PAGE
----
From: Carlo Wood (email@example.com)
Date: Tue Apr 02 2002 - 07:42:11 MST
On Mon, Apr 01, 2002 at 10:20:44PM -0700, Ben Goertzel wrote:
> > "And let's do this on a part-time volunteer basis with F2F contact once a
> > month," instead of "If the programmers were all MARRIED it might still not
> > be enough; the least we can do is all work out of the same office."
> I think this is a rather silly statement.
I shouldn't get involved I think ;), but I can't resist...
I play chess an aweful lot, and have analysed (as usual)
the way of thinking that a human uses (as opposed to brute
force). The essention of "strategy" is this: taking those
actions that MAXIMIZE the CHANCE that you will be able to
achieve a (sub) goal (make progress thus) in the future,
WITHOUT seeing immedeate or concrete advantages.
For the more mathematical impaired: consider chess and assume
you and your opponent can only think precisely 5 moves ahead.
Then after every move a large ammount of positions "emmerge
from the fog" that makes up the exponentional growing tree
of possibilities after the fifth move. All we can talk about
is the CHANCE to suddenly SEE how to gain profit (or just make
progress); strategy is purely a statistically matter: your
chance to win is proportional to the ratio of the number of
positions you can 'choose' from divided by the number of positions
your opponent can 'choose' from. EVERY strategic advantage in
chess (and all other strategy games for that matter) is based
on this [mobility of the pieces (more choices to pick from results
in more positions that come out of the fog to choose from),
getting more space (ie controlling the center): more space means
more mobility but also more correlation between the pieces
(and correlation is important) etc etc. I am should not give
in to the urge to give chess lessons here heheh. ]
One thing that your discussion makes me think of most is
a king attack (a very clear, short-term goal): if you start a
king attack it is often 'all or nothing', mostly meaning that
you don't yet see how it will end: you just want to maximize
the chances to get there. In order to achieve that you have
to use as many pieces as possible (well, more than your opponent,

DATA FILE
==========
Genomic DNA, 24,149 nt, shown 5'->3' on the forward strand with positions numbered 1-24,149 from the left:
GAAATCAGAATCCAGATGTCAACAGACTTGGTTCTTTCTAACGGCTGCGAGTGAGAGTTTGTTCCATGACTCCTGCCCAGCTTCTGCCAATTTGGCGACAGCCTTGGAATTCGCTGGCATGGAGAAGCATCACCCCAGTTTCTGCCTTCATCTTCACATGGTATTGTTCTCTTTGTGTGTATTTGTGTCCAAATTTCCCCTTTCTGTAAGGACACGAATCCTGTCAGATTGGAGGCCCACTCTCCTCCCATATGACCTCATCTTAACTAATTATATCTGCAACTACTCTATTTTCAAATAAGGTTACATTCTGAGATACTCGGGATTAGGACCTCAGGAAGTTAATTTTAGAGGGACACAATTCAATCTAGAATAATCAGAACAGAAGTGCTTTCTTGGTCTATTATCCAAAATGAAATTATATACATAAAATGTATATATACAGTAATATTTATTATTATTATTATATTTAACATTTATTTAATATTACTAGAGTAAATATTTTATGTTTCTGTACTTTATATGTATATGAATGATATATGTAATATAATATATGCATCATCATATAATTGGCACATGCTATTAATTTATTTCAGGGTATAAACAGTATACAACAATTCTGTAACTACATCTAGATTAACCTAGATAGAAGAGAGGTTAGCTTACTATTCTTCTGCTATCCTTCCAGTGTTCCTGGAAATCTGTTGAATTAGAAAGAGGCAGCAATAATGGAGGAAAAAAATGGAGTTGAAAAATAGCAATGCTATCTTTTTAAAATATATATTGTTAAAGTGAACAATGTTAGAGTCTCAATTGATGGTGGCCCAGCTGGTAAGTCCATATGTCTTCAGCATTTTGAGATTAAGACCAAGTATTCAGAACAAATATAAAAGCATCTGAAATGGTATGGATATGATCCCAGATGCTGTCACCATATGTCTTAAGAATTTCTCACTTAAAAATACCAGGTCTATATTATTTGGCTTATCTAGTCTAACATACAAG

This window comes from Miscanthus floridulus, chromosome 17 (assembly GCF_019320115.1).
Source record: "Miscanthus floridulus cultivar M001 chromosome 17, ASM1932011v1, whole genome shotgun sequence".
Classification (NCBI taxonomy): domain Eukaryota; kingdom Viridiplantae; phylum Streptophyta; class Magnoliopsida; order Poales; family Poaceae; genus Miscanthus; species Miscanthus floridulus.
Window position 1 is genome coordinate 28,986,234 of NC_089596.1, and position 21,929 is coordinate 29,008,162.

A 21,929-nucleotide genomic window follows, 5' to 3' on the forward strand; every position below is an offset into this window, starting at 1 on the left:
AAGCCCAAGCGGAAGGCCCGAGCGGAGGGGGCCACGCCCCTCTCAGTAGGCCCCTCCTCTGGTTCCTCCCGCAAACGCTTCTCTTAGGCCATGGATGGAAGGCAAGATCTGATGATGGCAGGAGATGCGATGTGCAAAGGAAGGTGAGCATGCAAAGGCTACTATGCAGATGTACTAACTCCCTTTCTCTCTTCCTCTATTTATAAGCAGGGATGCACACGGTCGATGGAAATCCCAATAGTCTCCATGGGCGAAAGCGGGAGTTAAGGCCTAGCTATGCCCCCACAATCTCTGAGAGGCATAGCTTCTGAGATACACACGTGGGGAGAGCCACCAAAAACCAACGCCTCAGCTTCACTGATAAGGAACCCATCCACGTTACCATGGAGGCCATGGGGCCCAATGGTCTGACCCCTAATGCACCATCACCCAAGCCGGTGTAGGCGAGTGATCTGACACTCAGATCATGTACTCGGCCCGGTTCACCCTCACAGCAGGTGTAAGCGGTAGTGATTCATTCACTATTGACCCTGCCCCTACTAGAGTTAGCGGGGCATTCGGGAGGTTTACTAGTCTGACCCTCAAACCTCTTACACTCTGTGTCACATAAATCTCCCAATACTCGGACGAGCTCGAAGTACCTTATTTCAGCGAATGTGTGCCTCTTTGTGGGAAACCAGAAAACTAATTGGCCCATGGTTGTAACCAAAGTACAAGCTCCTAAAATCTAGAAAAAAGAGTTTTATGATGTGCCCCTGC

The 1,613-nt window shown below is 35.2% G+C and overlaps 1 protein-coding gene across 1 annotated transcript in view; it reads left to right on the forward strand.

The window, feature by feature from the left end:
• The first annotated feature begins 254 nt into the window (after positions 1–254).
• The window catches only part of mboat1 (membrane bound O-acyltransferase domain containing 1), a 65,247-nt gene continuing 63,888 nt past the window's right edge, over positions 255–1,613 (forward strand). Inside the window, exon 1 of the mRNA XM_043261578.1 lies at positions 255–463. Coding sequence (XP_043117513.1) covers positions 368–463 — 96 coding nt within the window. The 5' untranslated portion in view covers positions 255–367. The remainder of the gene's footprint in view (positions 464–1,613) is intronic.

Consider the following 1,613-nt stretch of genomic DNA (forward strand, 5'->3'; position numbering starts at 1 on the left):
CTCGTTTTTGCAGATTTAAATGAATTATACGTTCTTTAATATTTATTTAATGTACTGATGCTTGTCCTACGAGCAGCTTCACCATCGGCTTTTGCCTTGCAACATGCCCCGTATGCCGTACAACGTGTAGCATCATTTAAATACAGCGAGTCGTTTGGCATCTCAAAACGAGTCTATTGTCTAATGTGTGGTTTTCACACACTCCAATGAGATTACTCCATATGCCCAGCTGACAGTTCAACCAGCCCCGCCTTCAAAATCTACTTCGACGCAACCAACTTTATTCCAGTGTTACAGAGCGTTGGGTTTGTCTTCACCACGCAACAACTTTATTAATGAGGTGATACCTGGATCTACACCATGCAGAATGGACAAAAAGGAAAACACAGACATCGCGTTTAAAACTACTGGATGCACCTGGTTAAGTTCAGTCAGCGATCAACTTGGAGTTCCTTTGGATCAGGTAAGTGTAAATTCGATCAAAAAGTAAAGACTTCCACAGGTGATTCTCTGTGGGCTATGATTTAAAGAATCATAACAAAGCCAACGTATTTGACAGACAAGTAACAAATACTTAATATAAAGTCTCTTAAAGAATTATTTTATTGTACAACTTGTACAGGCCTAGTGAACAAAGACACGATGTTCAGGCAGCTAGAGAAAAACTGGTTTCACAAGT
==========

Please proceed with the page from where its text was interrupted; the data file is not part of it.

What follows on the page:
in chess everything is relative; for example, I often start a
king attack at the moment my opponent did eat a pawn with his
queen on the other side of the board - his queen is then temporarily
"out of the game" making me relatively MUCH stronger on the king-side).
The reason that you need as many pieces as possible is on one hand
to eliminate your oppents possibility to choose the path of exchange:
you need to end up with at least two pieces to give mate (in most cases)
so you need two more pieces (locally) then your opponent; by cutting
of the paths of exchange you are once again limiting the choices of
your oppent and thus decreasing his chances. But at least as important
is the fact that two pieces with each 4 choices are stronger then one
piece with 8 choices: you can only pick one of the 8 choices and
destroy all other 7 at the moment you pick one. While with two pieces
you only destroy 4 and keep half of the original choices. Of course
there will be new choices after moving a piece, but after 5 moves (as
far as you can 'look') that averages out and two pieces will be twice
as valuable as one piece.
Ok, sorry for the long introduction, but I needed it to make
It seems to me that you are both right. But, Eliezer says:
I am not going to start a king attack without first maximizing
my chances - an excellent strategic approach. While Ben says:
if you don't start a king attack until you increased your
chances till the level you aim for, you will never start it.
Now Ben is right too because we are talking about *chances*,
and with Bens approach (starting with volunteers) there is
also a chance that he will succeed, although smaller than
with the approach that Eliezer aims for.
I think that the best thing to do is to do both: At least Ben
starts, and if he fails then we still have Eliezer who might
get funding in the future and then can make an attempt with
more chance for success. It would not make sense to both start
looking for funding or both start to look for volunteers and
try it like that.
-- Carlo Wood <firstname.lastname@example.org>
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